The Latest: Biden, Pence set to get COVID-19 vaccine soon

Politics

President-elect Joe Biden announces former South Bend, Ind. Mayor Pete Buttigieg as his nominee for transportation secretary during a news conference at The Queen theater in Wilmington, Del., Wednesday, Dec. 16, 2020. (Kevin Lamarque/Pool via AP)

WASHINGTON (AP) — The Latest on President-elect Joe Biden (all times local):

6:30 p.m.

President-elect Joe Biden and Vice President Mike Pence are set to receive the COVID-19 vaccine soon.

According to two transition officials familiar with the matter, Biden will receive the vaccine publicly as early as next week. The officials spoke on condition of anonymity because they weren’t authorized to discuss it publicly.

The White House says Pence and his wife, Karen, will receive the vaccine publicly on Friday.

Biden said on Tuesday that Dr. Anthony Fauci, the nation’s top infectious-disease expert, advised him to get the vaccine “sooner than later.” Biden has said that he wants to keep front-line health care workers and vulnerable people as the top priority as the vaccine is rolled out throughout the country.

But he’s also noted the importance of him getting the vaccine publicly to build confidence among Americans to get vaccinated.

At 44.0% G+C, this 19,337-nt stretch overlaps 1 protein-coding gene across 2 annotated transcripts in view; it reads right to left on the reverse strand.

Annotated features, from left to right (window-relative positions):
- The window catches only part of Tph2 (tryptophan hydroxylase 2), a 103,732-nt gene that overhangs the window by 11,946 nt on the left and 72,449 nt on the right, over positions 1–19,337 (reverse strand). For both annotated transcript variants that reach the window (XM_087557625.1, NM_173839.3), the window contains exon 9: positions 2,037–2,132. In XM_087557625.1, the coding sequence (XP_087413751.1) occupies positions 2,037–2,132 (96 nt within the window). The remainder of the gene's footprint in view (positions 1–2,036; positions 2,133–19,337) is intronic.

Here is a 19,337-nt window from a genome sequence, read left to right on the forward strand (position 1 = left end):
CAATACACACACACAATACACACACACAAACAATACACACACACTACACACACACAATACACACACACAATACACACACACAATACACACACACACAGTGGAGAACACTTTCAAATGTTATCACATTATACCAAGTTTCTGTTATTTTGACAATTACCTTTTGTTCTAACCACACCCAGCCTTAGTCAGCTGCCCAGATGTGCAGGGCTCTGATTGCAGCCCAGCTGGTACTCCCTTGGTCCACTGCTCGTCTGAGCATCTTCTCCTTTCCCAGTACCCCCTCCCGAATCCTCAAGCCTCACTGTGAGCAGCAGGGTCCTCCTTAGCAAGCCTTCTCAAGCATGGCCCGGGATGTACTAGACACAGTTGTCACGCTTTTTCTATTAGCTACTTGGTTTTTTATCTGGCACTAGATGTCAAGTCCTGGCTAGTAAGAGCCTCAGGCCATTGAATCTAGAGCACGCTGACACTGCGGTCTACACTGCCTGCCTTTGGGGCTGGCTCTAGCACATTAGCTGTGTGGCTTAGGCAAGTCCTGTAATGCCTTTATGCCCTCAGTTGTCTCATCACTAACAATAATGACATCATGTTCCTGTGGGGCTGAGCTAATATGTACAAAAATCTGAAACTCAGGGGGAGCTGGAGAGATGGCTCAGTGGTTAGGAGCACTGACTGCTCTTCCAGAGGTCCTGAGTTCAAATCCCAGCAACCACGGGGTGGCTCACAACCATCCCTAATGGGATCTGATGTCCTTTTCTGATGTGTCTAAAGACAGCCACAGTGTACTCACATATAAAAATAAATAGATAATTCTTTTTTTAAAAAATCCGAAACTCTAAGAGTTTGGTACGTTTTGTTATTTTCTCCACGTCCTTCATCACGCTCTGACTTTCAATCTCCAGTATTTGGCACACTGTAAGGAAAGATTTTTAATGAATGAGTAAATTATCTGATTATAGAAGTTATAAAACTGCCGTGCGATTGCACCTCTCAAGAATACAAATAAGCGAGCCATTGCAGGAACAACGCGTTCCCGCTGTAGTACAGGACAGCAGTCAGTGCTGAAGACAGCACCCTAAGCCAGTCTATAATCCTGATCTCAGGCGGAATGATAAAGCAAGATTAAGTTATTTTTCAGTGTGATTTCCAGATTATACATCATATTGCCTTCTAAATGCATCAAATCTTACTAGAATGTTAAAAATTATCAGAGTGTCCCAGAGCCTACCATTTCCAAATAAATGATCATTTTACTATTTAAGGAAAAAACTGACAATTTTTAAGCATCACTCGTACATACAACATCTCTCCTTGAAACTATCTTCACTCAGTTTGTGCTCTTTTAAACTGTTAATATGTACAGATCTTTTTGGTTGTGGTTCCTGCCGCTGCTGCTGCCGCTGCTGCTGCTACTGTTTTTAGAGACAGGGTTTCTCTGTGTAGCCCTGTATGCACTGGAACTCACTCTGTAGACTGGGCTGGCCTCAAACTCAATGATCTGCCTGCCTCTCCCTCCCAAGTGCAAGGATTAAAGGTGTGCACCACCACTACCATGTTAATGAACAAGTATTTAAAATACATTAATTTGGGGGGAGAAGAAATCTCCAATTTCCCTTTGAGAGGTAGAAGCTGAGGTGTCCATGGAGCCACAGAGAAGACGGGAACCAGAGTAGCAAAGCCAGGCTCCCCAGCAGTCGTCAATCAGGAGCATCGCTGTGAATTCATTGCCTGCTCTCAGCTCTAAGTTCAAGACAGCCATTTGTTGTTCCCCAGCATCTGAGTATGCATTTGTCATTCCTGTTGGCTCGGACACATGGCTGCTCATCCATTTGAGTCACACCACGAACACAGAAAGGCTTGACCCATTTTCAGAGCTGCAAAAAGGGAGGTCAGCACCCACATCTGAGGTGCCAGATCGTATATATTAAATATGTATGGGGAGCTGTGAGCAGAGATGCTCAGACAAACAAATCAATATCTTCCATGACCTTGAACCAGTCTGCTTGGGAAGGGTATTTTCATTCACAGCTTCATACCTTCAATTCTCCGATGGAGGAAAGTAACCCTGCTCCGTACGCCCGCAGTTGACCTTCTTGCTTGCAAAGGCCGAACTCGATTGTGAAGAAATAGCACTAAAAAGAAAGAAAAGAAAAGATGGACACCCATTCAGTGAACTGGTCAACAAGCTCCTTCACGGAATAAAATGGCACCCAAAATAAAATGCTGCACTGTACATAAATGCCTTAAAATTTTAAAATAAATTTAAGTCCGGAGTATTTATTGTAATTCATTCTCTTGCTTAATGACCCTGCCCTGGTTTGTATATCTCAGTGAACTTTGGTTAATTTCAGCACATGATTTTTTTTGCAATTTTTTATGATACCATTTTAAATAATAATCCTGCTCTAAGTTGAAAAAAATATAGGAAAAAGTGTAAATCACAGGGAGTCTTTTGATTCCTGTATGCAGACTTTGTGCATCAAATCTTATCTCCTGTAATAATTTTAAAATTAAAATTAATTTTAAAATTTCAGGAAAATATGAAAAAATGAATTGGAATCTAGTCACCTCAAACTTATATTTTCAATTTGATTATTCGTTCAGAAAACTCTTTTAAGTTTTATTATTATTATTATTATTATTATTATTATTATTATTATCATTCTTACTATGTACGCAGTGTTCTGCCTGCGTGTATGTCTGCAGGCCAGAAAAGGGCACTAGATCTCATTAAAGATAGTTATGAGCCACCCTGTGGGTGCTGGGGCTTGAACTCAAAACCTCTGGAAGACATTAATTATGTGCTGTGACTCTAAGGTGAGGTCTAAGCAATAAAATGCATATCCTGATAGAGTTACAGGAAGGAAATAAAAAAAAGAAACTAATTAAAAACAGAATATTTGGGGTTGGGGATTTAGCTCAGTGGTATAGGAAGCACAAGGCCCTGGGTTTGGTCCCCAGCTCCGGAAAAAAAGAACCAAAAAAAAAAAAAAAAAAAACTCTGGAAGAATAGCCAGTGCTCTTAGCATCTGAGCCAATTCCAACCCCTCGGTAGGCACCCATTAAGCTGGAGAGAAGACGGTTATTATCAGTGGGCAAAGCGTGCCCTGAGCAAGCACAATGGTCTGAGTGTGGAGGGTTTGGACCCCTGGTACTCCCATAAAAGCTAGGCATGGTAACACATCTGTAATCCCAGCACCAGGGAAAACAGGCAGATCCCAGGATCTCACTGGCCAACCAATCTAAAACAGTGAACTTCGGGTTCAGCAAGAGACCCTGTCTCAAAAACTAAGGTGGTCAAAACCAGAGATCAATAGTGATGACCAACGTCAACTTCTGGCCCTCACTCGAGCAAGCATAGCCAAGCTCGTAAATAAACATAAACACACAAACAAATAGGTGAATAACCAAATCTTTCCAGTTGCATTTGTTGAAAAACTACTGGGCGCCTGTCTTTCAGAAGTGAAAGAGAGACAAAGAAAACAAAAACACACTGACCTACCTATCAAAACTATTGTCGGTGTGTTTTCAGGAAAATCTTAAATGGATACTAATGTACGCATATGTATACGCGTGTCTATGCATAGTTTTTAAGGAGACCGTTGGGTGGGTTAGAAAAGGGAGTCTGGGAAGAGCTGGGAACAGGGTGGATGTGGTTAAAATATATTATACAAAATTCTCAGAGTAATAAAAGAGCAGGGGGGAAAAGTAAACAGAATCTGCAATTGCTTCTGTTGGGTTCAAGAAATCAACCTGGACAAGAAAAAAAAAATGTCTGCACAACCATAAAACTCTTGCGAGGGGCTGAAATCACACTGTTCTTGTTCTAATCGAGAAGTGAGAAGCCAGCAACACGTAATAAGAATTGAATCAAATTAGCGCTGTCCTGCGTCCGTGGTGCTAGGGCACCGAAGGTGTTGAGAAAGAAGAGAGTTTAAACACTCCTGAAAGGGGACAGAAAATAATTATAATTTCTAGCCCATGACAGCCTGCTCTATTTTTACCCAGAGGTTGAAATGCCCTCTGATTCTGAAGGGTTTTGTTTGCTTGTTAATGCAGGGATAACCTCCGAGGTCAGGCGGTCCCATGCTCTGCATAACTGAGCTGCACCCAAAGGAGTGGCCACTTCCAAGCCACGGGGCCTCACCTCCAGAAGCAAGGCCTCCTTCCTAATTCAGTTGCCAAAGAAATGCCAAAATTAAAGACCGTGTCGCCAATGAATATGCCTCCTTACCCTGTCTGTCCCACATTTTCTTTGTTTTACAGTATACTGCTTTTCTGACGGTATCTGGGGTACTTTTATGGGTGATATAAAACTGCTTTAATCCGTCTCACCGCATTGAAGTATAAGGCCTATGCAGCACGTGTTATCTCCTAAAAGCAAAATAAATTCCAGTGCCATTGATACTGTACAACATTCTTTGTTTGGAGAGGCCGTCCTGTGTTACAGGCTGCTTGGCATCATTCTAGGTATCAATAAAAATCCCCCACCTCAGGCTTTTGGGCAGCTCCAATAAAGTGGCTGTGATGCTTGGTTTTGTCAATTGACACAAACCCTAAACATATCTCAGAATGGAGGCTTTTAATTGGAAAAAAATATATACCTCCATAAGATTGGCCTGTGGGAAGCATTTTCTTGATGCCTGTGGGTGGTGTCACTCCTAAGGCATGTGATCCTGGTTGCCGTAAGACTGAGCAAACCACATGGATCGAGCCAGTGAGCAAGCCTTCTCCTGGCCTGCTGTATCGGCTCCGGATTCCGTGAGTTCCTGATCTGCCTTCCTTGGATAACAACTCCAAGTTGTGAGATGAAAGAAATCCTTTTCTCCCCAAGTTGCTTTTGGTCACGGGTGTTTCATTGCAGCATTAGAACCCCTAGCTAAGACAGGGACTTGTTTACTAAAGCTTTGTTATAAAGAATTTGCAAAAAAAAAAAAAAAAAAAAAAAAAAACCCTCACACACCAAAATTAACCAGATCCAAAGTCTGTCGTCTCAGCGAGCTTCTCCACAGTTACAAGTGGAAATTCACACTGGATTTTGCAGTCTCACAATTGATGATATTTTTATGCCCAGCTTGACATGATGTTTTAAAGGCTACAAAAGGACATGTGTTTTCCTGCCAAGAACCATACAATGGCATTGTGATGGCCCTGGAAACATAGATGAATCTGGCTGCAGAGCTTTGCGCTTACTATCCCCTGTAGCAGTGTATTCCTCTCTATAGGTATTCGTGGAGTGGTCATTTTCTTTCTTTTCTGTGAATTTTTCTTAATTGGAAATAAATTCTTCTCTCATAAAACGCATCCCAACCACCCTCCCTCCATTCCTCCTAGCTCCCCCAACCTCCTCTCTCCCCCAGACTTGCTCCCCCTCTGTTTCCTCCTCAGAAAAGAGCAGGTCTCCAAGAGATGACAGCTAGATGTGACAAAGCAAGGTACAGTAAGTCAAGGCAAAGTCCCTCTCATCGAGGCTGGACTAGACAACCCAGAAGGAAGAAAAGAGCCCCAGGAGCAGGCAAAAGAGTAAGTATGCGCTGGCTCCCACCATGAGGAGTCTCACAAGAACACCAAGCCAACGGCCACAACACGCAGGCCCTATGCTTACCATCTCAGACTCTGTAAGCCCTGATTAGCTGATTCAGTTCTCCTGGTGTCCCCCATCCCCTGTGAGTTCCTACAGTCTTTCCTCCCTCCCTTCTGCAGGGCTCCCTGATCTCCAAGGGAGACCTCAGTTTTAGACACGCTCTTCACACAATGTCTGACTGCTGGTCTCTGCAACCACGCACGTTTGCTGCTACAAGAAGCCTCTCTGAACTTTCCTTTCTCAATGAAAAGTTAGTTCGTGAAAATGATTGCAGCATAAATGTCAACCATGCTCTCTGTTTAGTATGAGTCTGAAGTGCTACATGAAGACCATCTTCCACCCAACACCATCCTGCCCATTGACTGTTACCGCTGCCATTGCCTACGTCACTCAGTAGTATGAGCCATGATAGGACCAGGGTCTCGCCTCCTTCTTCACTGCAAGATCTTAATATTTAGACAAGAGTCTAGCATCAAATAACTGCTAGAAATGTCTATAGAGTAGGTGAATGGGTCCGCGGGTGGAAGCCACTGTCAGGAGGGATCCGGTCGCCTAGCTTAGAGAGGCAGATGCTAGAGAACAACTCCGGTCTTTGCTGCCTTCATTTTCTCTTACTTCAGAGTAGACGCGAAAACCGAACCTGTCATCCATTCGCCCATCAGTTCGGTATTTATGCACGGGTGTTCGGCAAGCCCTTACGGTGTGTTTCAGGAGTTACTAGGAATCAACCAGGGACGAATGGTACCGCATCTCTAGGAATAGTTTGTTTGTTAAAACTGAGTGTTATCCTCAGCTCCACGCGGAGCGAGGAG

Biden said, “I don’t want to get ahead of the line, but I want to make sure we demonstrate to the American people that it is safe to take.”

— By AP writer Aamer Madhani

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HERE’S WHAT YOU NEED TO KNOW ABOUT PRESIDENT-ELECT JOE BIDEN’S TRANSITION TO THE WHITE HOUSE:

President-elect Joe Biden has tapped former presidential rival Pete Buttigieg as his nominee for transportation secretary, adding a youthful voice to an incoming administration so far dominated by people with decades of Washington experience.

Read more:

— Turning the page? Republicans acknowledge Biden’s victory

— Biden’s challenge: Creating a COVID-19-free White House

— McConnell warns GOP off Electoral College brawl in Congress

— ‘With reservations’: Trump voters grapple with Biden’s win

— Trump asking about special prosecutor for Hunter Biden case

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HERE’S WHAT ELSE IS GOING ON:

4:50 p.m.

President-elect Joe Biden has told governors from more than 30 states that the federal government needs to “get its act together” amid a surge in coronavirus infections and deaths.

Biden made the comments in a Wednesday afternoon Zoom call with the bipartisan group of state leaders. He said his administration would seek to partner closely with state governments once he takes office on Jan. 20.

Without mentioning President Donald Trump by name, Biden said the governors had often been negotiating through the crisis with “very little help.” He promised the governors that his team would look to them for their input on what in the federal-state coordination has worked and where they need more help.

The U.S. is experiencing about 3,000 coronavirus deaths per day, as well as 200,000 new diagnoses every day. More than 300,000 people have died in the country, the worst in the world.